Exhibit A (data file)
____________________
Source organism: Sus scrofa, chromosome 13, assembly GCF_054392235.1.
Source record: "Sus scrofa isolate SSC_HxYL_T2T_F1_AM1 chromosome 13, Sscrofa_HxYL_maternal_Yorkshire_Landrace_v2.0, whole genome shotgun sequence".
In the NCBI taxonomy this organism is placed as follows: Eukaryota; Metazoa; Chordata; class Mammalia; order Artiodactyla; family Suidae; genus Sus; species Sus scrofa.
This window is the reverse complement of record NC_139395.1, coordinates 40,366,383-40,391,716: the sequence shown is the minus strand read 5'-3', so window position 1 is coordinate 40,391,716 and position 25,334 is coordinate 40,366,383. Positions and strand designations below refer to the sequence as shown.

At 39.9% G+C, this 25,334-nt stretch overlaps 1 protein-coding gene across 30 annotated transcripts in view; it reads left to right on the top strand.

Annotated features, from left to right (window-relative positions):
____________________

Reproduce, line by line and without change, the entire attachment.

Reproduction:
Source organism: Sus scrofa, chromosome 13, assembly GCF_054392235.1.
Source record: "Sus scrofa isolate SSC_HxYL_T2T_F1_AM1 chromosome 13, Sscrofa_HxYL_maternal_Yorkshire_Landrace_v2.0, whole genome shotgun sequence".
In the NCBI taxonomy this organism is placed as follows: Eukaryota; Metazoa; Chordata; class Mammalia; order Artiodactyla; family Suidae; genus Sus; species Sus scrofa.
This window is the reverse complement of record NC_139395.1, coordinates 40,366,383-40,391,716: the sequence shown is the minus strand read 5'-3', so window position 1 is coordinate 40,391,716 and position 25,334 is coordinate 40,366,383. Positions and strand designations below refer to the sequence as shown.

At 39.9% G+C, this 25,334-nt stretch overlaps 1 protein-coding gene across 30 annotated transcripts in view; it reads left to right on the top strand.

Annotated features, from left to right (window-relative positions):